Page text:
Roger Westman

Architect London / United Kingdom

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Roger Westman 4
Roger Westman
Roger Westman (1939-2020) was an English architect.

Westman attended the prestigious Architectural Association School of Architecture (AA), in London, between 1958 and 1963. From the AA, he joined several architectural firms, mostly working on large-scale projects such as hotels and hospitals. Westman has designed buildings in England, Malta, Japan, Australia, Germany, and France.

Early in his career, he was involved in urban planning, social housing in the United Kingdom. In the 1970s and 80s, Westman contributed much to the designs of homes in Hampstead and Hampstead Garden Suburb.

In the late 1970s, Westman was one of the leading figures in the introduction of minimalism and brutalism into Britain. Until the 1990s, few architects were concerned with the environmental impact of their design and buildings. Westman was one of the first architects to seek to minimise the negative environmental impact of building on such a large-scale.

In 1989, Westman wrote an article about the importance of eco-friendly architecture, the use of materials and technology. After Westman published these articles, making buildings green and sustainable became a popular and important part of twenty first century architecture.

Westman took his ideas of sustainability in architecture and lectured at various universities in the UK, including the Architectural Association, the University of Cambridge, Oxford Brookes University, the University of Kent and the University of Bath.

In 1997, Westman received the RIBA President's Award for his long-lasting and influential contributions to British architecture.

Westman lived in Hampstead Garden Suburb with his wife, Jula. He was a member of C20 Society.

Roger Westman
Roger Westman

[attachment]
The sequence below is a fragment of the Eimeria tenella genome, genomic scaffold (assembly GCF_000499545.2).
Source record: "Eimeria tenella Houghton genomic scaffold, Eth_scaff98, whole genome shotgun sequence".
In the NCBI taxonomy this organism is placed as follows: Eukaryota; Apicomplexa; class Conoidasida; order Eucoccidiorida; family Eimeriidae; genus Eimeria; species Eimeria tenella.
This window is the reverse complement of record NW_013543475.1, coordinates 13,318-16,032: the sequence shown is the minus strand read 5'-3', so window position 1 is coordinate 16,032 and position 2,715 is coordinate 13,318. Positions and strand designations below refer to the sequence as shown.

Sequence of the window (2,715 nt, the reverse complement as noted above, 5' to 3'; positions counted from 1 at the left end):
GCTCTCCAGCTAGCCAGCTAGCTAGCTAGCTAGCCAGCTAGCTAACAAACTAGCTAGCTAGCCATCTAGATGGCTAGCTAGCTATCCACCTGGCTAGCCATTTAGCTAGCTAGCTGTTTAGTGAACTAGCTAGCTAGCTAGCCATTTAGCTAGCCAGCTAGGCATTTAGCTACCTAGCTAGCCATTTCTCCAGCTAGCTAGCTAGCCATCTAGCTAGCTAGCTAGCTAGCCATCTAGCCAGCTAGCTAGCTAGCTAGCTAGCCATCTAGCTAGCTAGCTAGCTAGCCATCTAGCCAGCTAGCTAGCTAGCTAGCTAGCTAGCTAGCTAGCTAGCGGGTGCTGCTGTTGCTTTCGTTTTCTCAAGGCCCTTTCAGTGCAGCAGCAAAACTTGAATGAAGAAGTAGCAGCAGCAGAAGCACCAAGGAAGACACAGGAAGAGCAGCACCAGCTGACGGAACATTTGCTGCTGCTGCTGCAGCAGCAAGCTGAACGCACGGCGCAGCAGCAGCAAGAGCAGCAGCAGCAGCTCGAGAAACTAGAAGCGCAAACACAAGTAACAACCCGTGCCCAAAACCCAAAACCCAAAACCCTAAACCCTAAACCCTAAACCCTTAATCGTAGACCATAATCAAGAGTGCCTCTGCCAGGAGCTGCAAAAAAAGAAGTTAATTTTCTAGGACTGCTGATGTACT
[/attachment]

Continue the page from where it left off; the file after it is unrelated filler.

Roger Westman (1939-2020) was an English architect. Westman attended the prestigious Architectural Association School of Architecture (AA), in London, between 1958 and 1963. From the AA, he joined several architectural firms, mostly working on large-scale projects such as hotels and hospitals. Westman has designed buildings in England, Malta, Japan, Australia, Germany, and France. Early in his career, he was involved in urban planning, social housing in the United Kingdom. In the 1970s and 80s, Westman contributed much to the designs of homes in Hampstead and Hampstead Garden Suburb. In the late 1970s, Westman was one of the leading figures in the introduction of minimalism and brutalism into Britain. Until the 1990s, few architects were concerned with the environmental impact of their design and buildings. Westman was one of the first architects to seek to minimise the negative environmental impact of building on such a large-scale. In 1989, Westman wrote an article about the importance of eco-friendly architecture, the use of materials and technology. After Westman published these articles, making buildings green and sustainable became a popular and important part of twenty first century architecture. Westman took his ideas of sustainability in architecture and lectured at various universities in the UK, including the Architectural Association, the University of Cambridge, Oxford Brookes University, the University of Kent and the University of Bath. In 1997, Westman received the RIBA President's Award for his long-lasting and influential contributions to British architecture. Westman lived in Hampstead Garden Suburb with his wife, Jula. He was a member of C20 Society.